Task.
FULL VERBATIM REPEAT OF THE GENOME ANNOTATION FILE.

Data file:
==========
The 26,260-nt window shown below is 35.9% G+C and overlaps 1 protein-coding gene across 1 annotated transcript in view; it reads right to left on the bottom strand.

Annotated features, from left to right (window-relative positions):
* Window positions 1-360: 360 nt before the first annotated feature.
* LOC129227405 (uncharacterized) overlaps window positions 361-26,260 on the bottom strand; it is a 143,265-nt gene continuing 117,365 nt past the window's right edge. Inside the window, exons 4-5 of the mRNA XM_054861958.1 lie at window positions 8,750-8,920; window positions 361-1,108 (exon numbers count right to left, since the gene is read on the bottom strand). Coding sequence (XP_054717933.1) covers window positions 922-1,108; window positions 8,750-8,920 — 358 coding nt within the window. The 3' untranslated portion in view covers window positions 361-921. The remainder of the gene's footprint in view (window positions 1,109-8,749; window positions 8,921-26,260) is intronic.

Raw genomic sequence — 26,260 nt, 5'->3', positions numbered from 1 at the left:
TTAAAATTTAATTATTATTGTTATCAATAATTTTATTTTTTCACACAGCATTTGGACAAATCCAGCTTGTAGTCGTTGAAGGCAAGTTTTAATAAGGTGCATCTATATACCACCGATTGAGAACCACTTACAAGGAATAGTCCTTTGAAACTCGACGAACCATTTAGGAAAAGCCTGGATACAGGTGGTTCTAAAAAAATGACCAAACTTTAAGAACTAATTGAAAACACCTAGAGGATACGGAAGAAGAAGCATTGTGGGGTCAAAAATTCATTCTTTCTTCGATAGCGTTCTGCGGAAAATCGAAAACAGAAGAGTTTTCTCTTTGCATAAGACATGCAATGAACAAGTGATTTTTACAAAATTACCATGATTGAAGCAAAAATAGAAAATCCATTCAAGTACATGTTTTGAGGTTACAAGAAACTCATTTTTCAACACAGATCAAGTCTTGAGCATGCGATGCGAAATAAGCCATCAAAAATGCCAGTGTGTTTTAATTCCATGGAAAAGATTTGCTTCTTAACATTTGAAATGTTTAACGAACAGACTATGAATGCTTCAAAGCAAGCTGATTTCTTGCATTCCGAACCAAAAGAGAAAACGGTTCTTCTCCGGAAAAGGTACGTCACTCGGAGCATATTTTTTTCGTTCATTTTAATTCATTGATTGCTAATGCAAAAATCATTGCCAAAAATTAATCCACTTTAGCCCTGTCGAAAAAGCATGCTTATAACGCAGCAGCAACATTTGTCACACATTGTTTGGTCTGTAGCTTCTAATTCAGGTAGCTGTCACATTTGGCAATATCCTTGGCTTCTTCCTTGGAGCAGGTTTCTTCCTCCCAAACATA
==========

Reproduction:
The 26,260-nt window shown below is 35.9% G+C and overlaps 1 protein-coding gene across 1 annotated transcript in view; it reads right to left on the bottom strand.

Annotated features, from left to right (window-relative positions):
* Window positions 1-360: 360 nt before the first annotated feature.
* LOC129227405 (uncharacterized) overlaps window positions 361-26,260 on the bottom strand; it is a 143,265-nt gene continuing 117,365 nt past the window's right edge. Inside the window, exons 4-5 of the mRNA XM_054861958.1 lie at window positions 8,750-8,920; window positions 361-1,108 (exon numbers count right to left, since the gene is read on the bottom strand). Coding sequence (XP_054717933.1) covers window positions 922-1,108; window positions 8,750-8,920 — 358 coding nt within the window. The 3' untranslated portion in view covers window positions 361-921. The remainder of the gene's footprint in view (window positions 1,109-8,749; window positions 8,921-26,260) is intronic.

Raw genomic sequence — 26,260 nt, 5'->3', positions numbered from 1 at the left:
TTAAAATTTAATTATTATTGTTATCAATAATTTTATTTTTTCACACAGCATTTGGACAAATCCAGCTTGTAGTCGTTGAAGGCAAGTTTTAATAAGGTGCATCTATATACCACCGATTGAGAACCACTTACAAGGAATAGTCCTTTGAAACTCGACGAACCATTTAGGAAAAGCCTGGATACAGGTGGTTCTAAAAAAATGACCAAACTTTAAGAACTAATTGAAAACACCTAGAGGATACGGAAGAAGAAGCATTGTGGGGTCAAAAATTCATTCTTTCTTCGATAGCGTTCTGCGGAAAATCGAAAACAGAAGAGTTTTCTCTTTGCATAAGACATGCAATGAACAAGTGATTTTTACAAAATTACCATGATTGAAGCAAAAATAGAAAATCCATTCAAGTACATGTTTTGAGGTTACAAGAAACTCATTTTTCAACACAGATCAAGTCTTGAGCATGCGATGCGAAATAAGCCATCAAAAATGCCAGTGTGTTTTAATTCCATGGAAAAGATTTGCTTCTTAACATTTGAAATGTTTAACGAACAGACTATGAATGCTTCAAAGCAAGCTGATTTCTTGCATTCCGAACCAAAAGAGAAAACGGTTCTTCTCCGGAAAAGGTACGTCACTCGGAGCATATTTTTTTCGTTCATTTTAATTCATTGATTGCTAATGCAAAAATCATTGCCAAAAATTAATCCACTTTAGCCCTGTCGAAAAAGCATGCTTATAACGCAGCAGCAACATTTGTCACACATTGTTTGGTCTGTAGCTTCTAATTCAGGTAGCTGTCACATTTGGCAATATCCTTGGCTTCTTCCTTGGAGCAGGTTTCTTCCTCCCAAACATA